• I’m waiting for the chart paper we ordered in late August to finally come in.
  8. How often do you eat lunch?
    • Daily. With my students. I supervise a club every day. Interactions with students are paramount.
    • Every day. With my colleagues.
    • I mean, I eat…
    • I keep forgetting to pack a lunch. Yesterday I gave a student some money when he took a “bathroom break” and he brought me a McDonald’s hamburger and some fries.
  9. Your sleep patterns can best be described as…
    • An effective routine that allows me to function at my peak
    • 8 hours per night.
    • Erratic
    • I just want to get through a night without school nightmares.
  10. According to your therapist, how many weeks before you go on stress leave?
    • This is simply unthinkable. My students need me.
    • Stress leave? Teaching is my dream job.
    • We think I’ll probably be fine.
    • I’m just trying to survive to November.

24 thoughts on “October Multiple Choice for English Teachers

  1. I’m a combination of 2’s and 3’s. But I have read a bunch of articles that are all a gooey mess in my brain. I’ve written a few words too, but the gooey mess is making that hard. School nightmares: Why do I keep dreaming that I open a door and discover a hidden dirty kitchen in my classroom??

    Hang in there! ❤

    Liked by 2 people

  2. I love the contrast between the first answer choice and the last! Such a witty post. I think I might modify these questions for elementary teachers to use at the start of a staff meeting. It would kick the meeting off with some laughs!

    Liked by 1 person

  3. Multiple Choice response:
    *Glad the school year is going so well, Amanda.
    *You’re lucky to have such creative, compliant students and summers off. 😉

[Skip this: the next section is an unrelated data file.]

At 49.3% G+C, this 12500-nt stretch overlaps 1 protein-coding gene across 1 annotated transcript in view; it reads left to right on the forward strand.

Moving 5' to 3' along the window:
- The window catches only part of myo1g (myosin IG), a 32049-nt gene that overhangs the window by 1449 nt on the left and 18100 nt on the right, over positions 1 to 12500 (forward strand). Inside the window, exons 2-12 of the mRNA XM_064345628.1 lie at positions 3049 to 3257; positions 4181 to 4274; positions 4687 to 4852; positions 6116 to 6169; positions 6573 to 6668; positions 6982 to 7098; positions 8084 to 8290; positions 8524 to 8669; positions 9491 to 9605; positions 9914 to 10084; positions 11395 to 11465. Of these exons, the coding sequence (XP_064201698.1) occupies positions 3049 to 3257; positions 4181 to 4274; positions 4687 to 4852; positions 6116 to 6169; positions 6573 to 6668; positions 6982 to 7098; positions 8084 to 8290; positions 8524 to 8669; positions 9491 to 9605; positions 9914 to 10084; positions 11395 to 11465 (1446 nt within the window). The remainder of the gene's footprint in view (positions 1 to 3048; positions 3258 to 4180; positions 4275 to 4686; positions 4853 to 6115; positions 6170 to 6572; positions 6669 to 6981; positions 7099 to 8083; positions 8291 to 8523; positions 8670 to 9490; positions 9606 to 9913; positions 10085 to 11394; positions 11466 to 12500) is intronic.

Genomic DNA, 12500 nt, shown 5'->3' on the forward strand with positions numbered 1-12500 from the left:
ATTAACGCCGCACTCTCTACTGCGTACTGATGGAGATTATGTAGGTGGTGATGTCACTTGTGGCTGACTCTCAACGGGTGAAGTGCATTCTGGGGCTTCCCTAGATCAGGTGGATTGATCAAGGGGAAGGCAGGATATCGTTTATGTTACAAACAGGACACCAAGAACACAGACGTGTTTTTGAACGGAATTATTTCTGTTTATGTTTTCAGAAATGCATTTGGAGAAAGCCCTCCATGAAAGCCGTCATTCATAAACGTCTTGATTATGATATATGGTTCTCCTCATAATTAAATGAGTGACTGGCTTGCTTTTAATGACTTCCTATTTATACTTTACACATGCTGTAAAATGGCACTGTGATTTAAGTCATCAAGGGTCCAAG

*Hang in there. It will get better.
    *If only schools offered periomenopause leave as well as maternity leave, all mid-career teachers would be set!
    *Retirement will come sooner than you think. Promise!

    As always, this is clever, but I don’t know whether to laugh or cry. Maybe both!


  4. I envy A.
    I dislike B. (unless they keep it to themselves)
    I identify as C.
    I got a lot of Ds in school. (weeps quietly in the corner)

    This was great to read. I’m guessing you’re a lot closer to that A. level than you let other people know. This should be a viral post on Teacher Twitter …or at NCTE.


    1. I’m not even sure I envy A – I am deeply suspicious that they are lying through their teeth. heeheehee We’re mostly doing pretty well, but some days I do wonder if someone might show up with a coffee for me. 😉


  5. OK, I don’t often laugh OUT LOUD when I read posts, but I did today! And I love the way you’ve gone the full spectrum from Instagram/Pinterest ideal teacher to…yeah. How most of us are feeling.

    Tell me. While you were writing this, how many times exactly did you find yourself giggling just a little bit at one of the answer choices you created? I’d have to figure (or hope!) it might have been a bunch.


    1. Oh, I giggled a lot. And I might have snorted a few times while creating the “a” answers. Also, originally I was going to make this an Instagram/ Pinterest/ Twitter teacher thing, but it got too complicated. I’m impressed that you caught that!